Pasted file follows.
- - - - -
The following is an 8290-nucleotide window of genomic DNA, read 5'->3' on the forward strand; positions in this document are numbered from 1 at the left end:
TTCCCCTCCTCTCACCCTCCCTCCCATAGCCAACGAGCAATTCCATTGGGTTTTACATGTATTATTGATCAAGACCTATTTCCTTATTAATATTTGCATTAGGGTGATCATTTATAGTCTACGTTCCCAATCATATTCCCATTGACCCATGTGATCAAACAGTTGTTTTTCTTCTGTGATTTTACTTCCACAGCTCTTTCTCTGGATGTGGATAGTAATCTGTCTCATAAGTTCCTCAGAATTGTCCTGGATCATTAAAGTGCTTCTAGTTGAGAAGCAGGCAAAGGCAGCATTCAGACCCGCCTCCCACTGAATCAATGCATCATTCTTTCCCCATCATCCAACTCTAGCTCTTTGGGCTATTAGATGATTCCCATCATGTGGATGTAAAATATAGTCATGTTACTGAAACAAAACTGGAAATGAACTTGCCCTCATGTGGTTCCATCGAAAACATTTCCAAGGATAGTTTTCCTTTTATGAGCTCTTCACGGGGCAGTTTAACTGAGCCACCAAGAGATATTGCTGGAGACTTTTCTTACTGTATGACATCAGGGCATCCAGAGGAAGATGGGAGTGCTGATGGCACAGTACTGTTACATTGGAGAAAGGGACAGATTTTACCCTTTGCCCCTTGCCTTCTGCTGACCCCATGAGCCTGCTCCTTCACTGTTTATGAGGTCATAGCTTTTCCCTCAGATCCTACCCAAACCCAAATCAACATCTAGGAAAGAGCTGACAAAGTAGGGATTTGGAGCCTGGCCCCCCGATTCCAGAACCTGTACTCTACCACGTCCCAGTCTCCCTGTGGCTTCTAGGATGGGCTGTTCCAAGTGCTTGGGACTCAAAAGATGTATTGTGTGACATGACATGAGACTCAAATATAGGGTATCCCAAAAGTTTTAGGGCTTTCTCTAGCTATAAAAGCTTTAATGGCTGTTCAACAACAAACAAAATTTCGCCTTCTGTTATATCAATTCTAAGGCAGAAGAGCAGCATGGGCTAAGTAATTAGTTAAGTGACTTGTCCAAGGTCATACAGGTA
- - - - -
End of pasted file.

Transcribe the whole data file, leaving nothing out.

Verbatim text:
The following is an 8290-nucleotide window of genomic DNA, read 5'->3' on the forward strand; positions in this document are numbered from 1 at the left end:
TTCCCCTCCTCTCACCCTCCCTCCCATAGCCAACGAGCAATTCCATTGGGTTTTACATGTATTATTGATCAAGACCTATTTCCTTATTAATATTTGCATTAGGGTGATCATTTATAGTCTACGTTCCCAATCATATTCCCATTGACCCATGTGATCAAACAGTTGTTTTTCTTCTGTGATTTTACTTCCACAGCTCTTTCTCTGGATGTGGATAGTAATCTGTCTCATAAGTTCCTCAGAATTGTCCTGGATCATTAAAGTGCTTCTAGTTGAGAAGCAGGCAAAGGCAGCATTCAGACCCGCCTCCCACTGAATCAATGCATCATTCTTTCCCCATCATCCAACTCTAGCTCTTTGGGCTATTAGATGATTCCCATCATGTGGATGTAAAATATAGTCATGTTACTGAAACAAAACTGGAAATGAACTTGCCCTCATGTGGTTCCATCGAAAACATTTCCAAGGATAGTTTTCCTTTTATGAGCTCTTCACGGGGCAGTTTAACTGAGCCACCAAGAGATATTGCTGGAGACTTTTCTTACTGTATGACATCAGGGCATCCAGAGGAAGATGGGAGTGCTGATGGCACAGTACTGTTACATTGGAGAAAGGGACAGATTTTACCCTTTGCCCCTTGCCTTCTGCTGACCCCATGAGCCTGCTCCTTCACTGTTTATGAGGTCATAGCTTTTCCCTCAGATCCTACCCAAACCCAAATCAACATCTAGGAAAGAGCTGACAAAGTAGGGATTTGGAGCCTGGCCCCCCGATTCCAGAACCTGTACTCTACCACGTCCCAGTCTCCCTGTGGCTTCTAGGATGGGCTGTTCCAAGTGCTTGGGACTCAAAAGATGTATTGTGTGACATGACATGAGACTCAAATATAGGGTATCCCAAAAGTTTTAGGGCTTTCTCTAGCTATAAAAGCTTTAATGGCTGTTCAACAACAAACAAAATTTCGCCTTCTGTTATATCAATTCTAAGGCAGAAGAGCAGCATGGGCTAAGTAATTAGTTAAGTGACTTGTCCAAGGTCATACAGGTA